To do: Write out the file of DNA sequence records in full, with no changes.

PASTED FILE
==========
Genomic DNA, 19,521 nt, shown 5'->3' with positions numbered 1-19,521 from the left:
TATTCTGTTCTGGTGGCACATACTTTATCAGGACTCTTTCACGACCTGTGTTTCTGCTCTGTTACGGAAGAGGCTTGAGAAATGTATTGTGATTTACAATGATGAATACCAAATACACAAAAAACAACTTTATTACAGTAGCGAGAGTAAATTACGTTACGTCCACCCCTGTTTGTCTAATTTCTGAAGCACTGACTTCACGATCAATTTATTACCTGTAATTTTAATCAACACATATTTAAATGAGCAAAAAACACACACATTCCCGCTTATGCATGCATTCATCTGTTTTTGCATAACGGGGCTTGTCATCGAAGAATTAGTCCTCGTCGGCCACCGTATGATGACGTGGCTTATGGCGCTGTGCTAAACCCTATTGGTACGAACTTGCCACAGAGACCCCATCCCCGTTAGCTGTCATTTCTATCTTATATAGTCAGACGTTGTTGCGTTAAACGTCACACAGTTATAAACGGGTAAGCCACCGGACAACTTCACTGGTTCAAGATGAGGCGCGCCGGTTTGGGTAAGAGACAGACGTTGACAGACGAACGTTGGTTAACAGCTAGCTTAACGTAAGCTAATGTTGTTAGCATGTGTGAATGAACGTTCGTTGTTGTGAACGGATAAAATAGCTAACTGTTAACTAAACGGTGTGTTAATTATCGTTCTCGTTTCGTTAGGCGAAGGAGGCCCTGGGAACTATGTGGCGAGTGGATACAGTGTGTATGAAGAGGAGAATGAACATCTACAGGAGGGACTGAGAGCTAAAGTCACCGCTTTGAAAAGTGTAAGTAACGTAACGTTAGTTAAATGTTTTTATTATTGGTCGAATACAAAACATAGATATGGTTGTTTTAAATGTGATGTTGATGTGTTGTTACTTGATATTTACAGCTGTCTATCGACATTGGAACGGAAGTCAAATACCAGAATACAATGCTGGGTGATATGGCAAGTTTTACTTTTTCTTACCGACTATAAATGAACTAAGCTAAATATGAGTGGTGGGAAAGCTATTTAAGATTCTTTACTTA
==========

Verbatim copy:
Genomic DNA, 19,521 nt, shown 5'->3' with positions numbered 1-19,521 from the left:
TATTCTGTTCTGGTGGCACATACTTTATCAGGACTCTTTCACGACCTGTGTTTCTGCTCTGTTACGGAAGAGGCTTGAGAAATGTATTGTGATTTACAATGATGAATACCAAATACACAAAAAACAACTTTATTACAGTAGCGAGAGTAAATTACGTTACGTCCACCCCTGTTTGTCTAATTTCTGAAGCACTGACTTCACGATCAATTTATTACCTGTAATTTTAATCAACACATATTTAAATGAGCAAAAAACACACACATTCCCGCTTATGCATGCATTCATCTGTTTTTGCATAACGGGGCTTGTCATCGAAGAATTAGTCCTCGTCGGCCACCGTATGATGACGTGGCTTATGGCGCTGTGCTAAACCCTATTGGTACGAACTTGCCACAGAGACCCCATCCCCGTTAGCTGTCATTTCTATCTTATATAGTCAGACGTTGTTGCGTTAAACGTCACACAGTTATAAACGGGTAAGCCACCGGACAACTTCACTGGTTCAAGATGAGGCGCGCCGGTTTGGGTAAGAGACAGACGTTGACAGACGAACGTTGGTTAACAGCTAGCTTAACGTAAGCTAATGTTGTTAGCATGTGTGAATGAACGTTCGTTGTTGTGAACGGATAAAATAGCTAACTGTTAACTAAACGGTGTGTTAATTATCGTTCTCGTTTCGTTAGGCGAAGGAGGCCCTGGGAACTATGTGGCGAGTGGATACAGTGTGTATGAAGAGGAGAATGAACATCTACAGGAGGGACTGAGAGCTAAAGTCACCGCTTTGAAAAGTGTAAGTAACGTAACGTTAGTTAAATGTTTTTATTATTGGTCGAATACAAAACATAGATATGGTTGTTTTAAATGTGATGTTGATGTGTTGTTACTTGATATTTACAGCTGTCTATCGACATTGGAACGGAAGTCAAATACCAGAATACAATGCTGGGTGATATGGCAAGTTTTACTTTTTCTTACCGACTATAAATGAACTAAGCTAAATATGAGTGGTGGGAAAGCTATTTAAGATTCTTTACTTA